Wesley’s Sermons as Doctrine

I recently ran across this excellent article on John Wesley’s Sermons and Methodist Doctrine from Dr. Cindy Wesley. Dr. Wesley compares the doctrinal function of John Wesley’s sermons with the that of the Book of Homilies in the Church of England in 18th century England. Sermons were the English way of “doing theology”.

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Wesley’s Eschatological Optimism Explains it All

John Wesley believed the evangelical awakening taking place in and around the Methodist movement signaled the beginning of the end of human history. The movement of God’s spirit would continually grow stronger and more expansive until Jesus returned. Borrowing a phrase from the Puritans. Wesley described it as God’s “latter day glory.” Unlike previous outpourings of the Spirit, Wesley believed this one would persist until all the world encountered the warmhearted, holiness-oriented Christianity being experienced in the awakening. The Holy Spirit would spread scriptural holiness not only to nominally-Christian Protestants, but to Catholic and Orthodox as well. Convinced by the power of the Holy Spirit and the evidence of truly transformed Christian lives, even Muslims, indigenous people, and followers of other religions would come to believe in Jesus. It was Christian unbelief, disobedience and hypocrisy standing in the way of their conversion. The movement might be slow, face setbacks and often be hidden from view, but God would not stop until the whole world was awakened to true faith and holiness.

As it grew, the movement would transform society as well. Love, honesty, sobriety, chastity, prudence, generosity and health would flow from hearts transformed by the love of God. Changed people would change the world. Scriptural holiness would spread across the land. Even nature itself might be affected; one of Wesley’s sermons states that earthquakes are the result of human sin. When the whole world knows the true love of Jesus, and people live accordingly, then the world will become the place God intended it to be from the beginning of creation. And then Jesus will come again.

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Do You Expect to be Made Perfect in Love in this Life?

All the healing, provision and deliverance for which I now pray is just a brief preview of the great age to come when Jesus appears in power and majesty. Every manifestation of the kingdom in this age is temporary, local and incomplete.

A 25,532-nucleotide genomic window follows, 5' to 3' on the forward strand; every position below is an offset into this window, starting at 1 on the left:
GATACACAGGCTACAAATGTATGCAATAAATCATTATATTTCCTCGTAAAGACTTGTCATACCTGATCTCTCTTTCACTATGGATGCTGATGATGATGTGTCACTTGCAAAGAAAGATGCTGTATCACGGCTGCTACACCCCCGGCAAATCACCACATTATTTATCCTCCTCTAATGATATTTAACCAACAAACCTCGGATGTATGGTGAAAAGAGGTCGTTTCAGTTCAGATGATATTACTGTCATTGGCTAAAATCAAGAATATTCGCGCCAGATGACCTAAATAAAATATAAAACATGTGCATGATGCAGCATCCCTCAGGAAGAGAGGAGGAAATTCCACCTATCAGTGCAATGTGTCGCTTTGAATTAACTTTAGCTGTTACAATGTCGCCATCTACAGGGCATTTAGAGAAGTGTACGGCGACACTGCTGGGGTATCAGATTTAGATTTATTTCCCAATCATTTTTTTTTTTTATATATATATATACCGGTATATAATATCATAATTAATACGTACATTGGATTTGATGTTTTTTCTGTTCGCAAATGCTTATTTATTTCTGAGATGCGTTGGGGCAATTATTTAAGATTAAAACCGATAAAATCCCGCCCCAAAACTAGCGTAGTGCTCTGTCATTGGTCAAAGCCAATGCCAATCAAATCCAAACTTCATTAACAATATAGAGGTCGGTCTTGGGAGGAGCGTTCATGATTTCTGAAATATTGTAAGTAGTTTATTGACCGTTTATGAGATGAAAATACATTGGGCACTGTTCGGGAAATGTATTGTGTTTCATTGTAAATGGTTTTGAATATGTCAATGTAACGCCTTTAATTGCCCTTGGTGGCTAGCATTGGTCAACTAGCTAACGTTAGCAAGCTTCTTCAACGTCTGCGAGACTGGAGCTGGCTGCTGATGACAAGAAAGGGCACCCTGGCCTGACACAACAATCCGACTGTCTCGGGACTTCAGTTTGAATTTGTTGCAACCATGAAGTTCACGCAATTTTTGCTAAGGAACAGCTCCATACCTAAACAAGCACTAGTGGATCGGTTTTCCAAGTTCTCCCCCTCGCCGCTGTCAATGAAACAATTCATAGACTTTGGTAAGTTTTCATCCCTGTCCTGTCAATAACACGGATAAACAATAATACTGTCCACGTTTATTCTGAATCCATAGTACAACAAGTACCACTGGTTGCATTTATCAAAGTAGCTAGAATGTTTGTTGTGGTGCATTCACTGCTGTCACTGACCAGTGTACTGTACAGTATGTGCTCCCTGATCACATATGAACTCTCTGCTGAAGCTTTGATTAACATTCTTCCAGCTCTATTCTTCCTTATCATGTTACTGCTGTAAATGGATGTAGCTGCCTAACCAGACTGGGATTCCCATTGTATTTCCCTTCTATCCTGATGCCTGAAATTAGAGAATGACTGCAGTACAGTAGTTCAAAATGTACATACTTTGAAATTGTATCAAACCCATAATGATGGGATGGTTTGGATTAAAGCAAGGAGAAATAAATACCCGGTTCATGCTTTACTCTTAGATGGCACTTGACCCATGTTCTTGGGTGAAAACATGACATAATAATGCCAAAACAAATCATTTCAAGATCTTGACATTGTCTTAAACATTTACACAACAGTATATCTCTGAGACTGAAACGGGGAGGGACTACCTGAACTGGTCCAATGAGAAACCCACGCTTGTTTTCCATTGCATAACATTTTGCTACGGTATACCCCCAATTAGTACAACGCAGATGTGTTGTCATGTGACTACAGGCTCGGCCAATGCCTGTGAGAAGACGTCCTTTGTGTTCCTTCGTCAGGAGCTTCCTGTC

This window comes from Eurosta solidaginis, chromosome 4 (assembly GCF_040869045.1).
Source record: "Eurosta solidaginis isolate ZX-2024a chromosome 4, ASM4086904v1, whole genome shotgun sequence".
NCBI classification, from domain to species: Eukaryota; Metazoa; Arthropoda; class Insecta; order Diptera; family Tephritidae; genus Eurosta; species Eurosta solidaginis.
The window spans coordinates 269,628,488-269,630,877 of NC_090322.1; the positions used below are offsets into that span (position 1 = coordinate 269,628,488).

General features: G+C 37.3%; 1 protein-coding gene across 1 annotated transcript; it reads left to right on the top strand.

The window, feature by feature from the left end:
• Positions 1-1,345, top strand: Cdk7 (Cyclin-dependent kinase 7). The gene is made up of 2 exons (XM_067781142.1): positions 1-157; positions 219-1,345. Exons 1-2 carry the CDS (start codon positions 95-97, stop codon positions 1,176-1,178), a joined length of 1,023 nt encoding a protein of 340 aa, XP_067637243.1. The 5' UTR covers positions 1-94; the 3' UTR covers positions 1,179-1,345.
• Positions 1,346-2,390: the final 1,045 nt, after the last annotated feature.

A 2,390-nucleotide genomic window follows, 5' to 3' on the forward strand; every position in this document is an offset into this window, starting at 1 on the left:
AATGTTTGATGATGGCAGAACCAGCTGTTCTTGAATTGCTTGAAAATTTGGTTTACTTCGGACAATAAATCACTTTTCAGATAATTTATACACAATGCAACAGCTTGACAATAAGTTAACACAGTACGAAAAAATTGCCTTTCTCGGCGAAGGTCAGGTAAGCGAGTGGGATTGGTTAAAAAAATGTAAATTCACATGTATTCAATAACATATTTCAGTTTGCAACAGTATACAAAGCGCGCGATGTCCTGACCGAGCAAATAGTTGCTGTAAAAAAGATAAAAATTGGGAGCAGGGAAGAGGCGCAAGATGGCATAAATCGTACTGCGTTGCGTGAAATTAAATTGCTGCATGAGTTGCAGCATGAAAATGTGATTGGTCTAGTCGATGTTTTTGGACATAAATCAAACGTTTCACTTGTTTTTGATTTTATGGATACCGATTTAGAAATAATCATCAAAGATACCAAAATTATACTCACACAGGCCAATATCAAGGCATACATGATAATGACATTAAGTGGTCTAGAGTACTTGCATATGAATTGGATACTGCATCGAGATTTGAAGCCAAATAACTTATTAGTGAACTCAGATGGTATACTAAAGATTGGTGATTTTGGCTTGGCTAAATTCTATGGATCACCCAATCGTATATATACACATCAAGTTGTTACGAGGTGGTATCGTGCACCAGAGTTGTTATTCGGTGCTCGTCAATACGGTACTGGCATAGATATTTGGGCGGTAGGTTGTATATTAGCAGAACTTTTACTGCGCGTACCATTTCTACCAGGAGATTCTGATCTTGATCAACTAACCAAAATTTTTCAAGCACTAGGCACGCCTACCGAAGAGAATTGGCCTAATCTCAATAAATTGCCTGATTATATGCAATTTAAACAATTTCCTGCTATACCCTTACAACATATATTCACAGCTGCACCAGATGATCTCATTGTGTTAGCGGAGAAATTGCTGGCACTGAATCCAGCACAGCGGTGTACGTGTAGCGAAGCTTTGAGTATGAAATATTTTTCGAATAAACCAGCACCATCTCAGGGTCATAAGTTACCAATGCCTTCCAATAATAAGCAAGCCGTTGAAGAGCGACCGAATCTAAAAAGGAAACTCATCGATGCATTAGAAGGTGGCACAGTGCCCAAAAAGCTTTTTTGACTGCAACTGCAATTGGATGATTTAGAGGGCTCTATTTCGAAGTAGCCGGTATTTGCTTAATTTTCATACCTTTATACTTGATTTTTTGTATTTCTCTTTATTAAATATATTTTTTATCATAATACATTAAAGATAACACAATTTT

So I recently wrote in Awaiting the Day. Does this apply as well to the Wesleyan doctrine of entire sanctification? In my mind, it does.

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Leeman: Two Ages, Not Two Kingdoms

Jonathan Leeman at TGC: Not Two Kingdoms, But Two Ages.

For centuries Christians have considered different ways of relating the church and the world, particularly with respect to the God-established authorities in each domain. Well-known proposals include Augustine’s “two cities,” Gelasius’s “two swords,” Luther’s “two kingdoms,” and Kuyper’s ideas about sphere sovereignty, which operate inside of what might be called a “one-kingdom” framework.

I would like to offer an alternative that learns from each of these, but that also draws on the last half-century of New Testament theology. In a nutshell, I would propose that the Spirit-given power of the new covenant requires a doctrine of two ages. A doctrine of two ages or inaugurated eschatology is a popular way among New Testament theologians for characterizing how creation history and redemptive history bifurcated when Christ’s kingdom was inaugurated but not consummated through the giving of the new covenant. The history of new creation began even while the history of the old creation continued.

I think Leeman offers a helpful perspective. Read the whole thing.

The Uncomfortable Doctrine of Prevenient Grace

No man living is entirely destitute of what is vulgarly called natural conscience. But this is not natural: It is more properly termed preventing grace. Every man has a greater or less measure of this, which waiteth not for the call of man. John Wesley, On Working Out Our Own Salvation

Cheap grace means grace as a doctrine, a principle, a system. It means forgiveness of sins proclaimed as a general truth, the love of God taught as the Christian “conception” of God.” Dietrich Bonhoeffer, The Cost of Discipleship

The doctrine of prevenient grace is not a quick and easy solution to the problem of divine election. The power of God’s grace is no less mysterious and unfathomable in Wesleyan thought than it is in Calvinist theology.

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